In the hottest and coldest months, your HVAC system works to keep the inside of your home comfortable. The system may have to work overtime if there are air leaks around windows and doors. One way to prevent air transfer from outdoors is with energy-efficient windows. Installing new windows is an expensive upgrade. Here are a few cost-effective alternatives to make your windows more energy-efficient.
Make Repairs to Achieve Energy-Efficient Windows
Your windows may have gaps or cracks that allow air in. Damages to the window or frame allow for hot and cool air to escape, increasing the costs of keeping your home comfortable. Repair cracked glass and replace rotting frames. Check for air leaks and seal the area with caulk or weatherstripping.
Upgrade to Storm Windows
Storm windows help protect your home against wind damage during a storm, and they make the windows more energy-efficient. Storm windows add insulation and help conserve heat during the winter. In summer, they reflect solar heat to keep the home cooler. Storm windows are less expensive than new windows, and you can have them installed internally or externally.
Use Window Treatments
There are many options for blocking sunlight and drafts while increasing privacy. Install one or a combination of these treatments to make your windows more energy-efficient:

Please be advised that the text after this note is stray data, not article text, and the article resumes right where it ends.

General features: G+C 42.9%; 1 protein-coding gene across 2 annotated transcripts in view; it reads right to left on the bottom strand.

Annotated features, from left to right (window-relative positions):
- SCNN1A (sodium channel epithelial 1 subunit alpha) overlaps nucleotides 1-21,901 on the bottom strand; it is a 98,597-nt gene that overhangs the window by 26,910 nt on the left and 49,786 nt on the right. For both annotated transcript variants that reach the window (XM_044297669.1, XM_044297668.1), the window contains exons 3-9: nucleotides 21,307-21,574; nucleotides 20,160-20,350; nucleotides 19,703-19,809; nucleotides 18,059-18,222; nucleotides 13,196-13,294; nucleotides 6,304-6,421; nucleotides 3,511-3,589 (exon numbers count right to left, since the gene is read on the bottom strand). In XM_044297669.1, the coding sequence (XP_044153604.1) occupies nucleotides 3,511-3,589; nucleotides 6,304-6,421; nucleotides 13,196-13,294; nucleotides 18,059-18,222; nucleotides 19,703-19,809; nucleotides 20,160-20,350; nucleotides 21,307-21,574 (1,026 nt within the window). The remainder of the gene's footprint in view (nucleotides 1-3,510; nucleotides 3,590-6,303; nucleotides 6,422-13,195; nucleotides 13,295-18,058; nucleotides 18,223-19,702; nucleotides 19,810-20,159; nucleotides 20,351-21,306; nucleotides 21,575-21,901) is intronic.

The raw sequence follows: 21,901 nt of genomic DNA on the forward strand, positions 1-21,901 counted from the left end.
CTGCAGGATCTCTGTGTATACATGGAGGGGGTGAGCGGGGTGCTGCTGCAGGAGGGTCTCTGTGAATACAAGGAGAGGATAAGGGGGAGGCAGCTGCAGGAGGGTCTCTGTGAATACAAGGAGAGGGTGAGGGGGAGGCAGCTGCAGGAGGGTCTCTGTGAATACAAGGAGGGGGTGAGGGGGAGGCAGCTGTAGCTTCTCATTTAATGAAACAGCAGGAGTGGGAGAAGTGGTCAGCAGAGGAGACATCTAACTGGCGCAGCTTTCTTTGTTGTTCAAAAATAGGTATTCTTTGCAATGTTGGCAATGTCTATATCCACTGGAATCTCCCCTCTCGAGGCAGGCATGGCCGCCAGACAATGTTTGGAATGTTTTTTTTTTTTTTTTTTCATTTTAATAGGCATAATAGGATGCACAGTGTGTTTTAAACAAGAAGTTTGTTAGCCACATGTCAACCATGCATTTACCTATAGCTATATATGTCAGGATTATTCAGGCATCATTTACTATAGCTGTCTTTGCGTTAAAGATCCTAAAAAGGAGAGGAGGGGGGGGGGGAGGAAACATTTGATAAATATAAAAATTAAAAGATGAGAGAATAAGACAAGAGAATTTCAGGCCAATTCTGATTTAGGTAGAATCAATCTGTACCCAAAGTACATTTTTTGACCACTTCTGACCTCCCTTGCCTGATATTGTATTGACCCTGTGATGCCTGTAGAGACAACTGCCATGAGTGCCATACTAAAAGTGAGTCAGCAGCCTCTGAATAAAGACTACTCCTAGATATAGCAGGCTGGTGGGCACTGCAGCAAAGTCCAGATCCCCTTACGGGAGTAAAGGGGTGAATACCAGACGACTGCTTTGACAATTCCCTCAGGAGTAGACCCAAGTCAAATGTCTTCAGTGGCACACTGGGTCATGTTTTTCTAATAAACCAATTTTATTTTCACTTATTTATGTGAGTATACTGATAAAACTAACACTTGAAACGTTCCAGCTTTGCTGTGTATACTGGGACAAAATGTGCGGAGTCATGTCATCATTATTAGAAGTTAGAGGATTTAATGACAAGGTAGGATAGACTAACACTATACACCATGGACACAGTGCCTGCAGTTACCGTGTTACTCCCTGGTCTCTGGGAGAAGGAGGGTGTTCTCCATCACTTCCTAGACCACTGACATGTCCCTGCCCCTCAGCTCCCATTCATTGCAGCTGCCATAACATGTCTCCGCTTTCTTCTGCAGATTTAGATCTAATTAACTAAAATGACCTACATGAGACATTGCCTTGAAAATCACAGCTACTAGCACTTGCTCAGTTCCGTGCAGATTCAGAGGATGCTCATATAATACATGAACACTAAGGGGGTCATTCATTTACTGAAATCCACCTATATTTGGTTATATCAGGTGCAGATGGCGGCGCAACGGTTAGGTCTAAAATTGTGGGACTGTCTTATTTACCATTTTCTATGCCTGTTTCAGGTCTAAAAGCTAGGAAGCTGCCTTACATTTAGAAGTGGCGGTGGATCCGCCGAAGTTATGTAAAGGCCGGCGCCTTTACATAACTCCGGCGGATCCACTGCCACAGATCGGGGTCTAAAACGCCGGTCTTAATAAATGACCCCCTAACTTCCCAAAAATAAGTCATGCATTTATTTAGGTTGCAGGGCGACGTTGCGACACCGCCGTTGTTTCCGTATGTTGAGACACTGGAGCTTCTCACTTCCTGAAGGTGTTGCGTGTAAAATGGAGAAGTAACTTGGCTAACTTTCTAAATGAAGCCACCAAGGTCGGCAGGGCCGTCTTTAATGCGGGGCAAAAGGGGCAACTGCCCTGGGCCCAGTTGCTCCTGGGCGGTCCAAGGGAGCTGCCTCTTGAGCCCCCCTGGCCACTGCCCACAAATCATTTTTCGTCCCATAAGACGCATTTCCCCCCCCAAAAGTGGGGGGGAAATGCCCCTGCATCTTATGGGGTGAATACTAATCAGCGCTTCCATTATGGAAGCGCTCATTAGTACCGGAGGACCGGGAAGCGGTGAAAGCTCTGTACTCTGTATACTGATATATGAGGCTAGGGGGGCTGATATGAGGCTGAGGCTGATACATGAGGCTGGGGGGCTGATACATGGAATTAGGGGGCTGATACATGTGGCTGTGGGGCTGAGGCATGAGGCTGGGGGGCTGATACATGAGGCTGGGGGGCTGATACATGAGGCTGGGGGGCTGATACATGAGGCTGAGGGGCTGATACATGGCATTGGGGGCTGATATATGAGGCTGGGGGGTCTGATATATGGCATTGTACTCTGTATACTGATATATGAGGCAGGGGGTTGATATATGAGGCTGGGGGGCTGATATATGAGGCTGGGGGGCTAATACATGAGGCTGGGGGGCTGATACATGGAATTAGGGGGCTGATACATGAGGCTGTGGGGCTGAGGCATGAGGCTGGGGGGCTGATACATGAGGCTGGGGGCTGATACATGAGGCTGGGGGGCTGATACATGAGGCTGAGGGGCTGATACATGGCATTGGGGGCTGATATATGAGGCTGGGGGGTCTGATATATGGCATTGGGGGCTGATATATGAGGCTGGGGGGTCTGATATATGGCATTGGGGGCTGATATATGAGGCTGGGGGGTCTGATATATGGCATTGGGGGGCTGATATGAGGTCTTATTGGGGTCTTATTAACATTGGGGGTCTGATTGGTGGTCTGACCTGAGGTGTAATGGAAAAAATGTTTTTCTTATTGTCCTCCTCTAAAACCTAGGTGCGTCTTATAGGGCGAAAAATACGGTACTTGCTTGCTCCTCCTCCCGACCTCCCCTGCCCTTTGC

- Insulated draperies block cold drafts and sunlight, making them useful for the winter and summer.
- Blinds reduce the amount of sunlight and heat that enters your home.
- Insulated cellular shades are a practical option for homes that experience colder winters. Pull these custom-fitted covers over your windows to add a layer of insulation to the glass.
- Solar film is another treatment option to boost the energy efficiency of windows. They block solar heat and UV rays.
Add Shade to Make Your Windows More Energy-Efficient
Awnings and exterior blinds are great options to reduce the solar heat that enters your home. Install individual awnings over windows or a single awning that covers a large portion of your home. Awnings that cover exterior walls also help prevent them from heating up.
Exterior shutters boost energy efficiency by blocking the heat from the sun. Close them on hot days to keep the interior of your home cooler. As a bonus, some shutter styles protect against wind damage.
These alternatives will help keep your house warm in the winter and cool in the summer. Energy-efficient windows save you money, decrease energy usage, and help maintain your home’s temperature.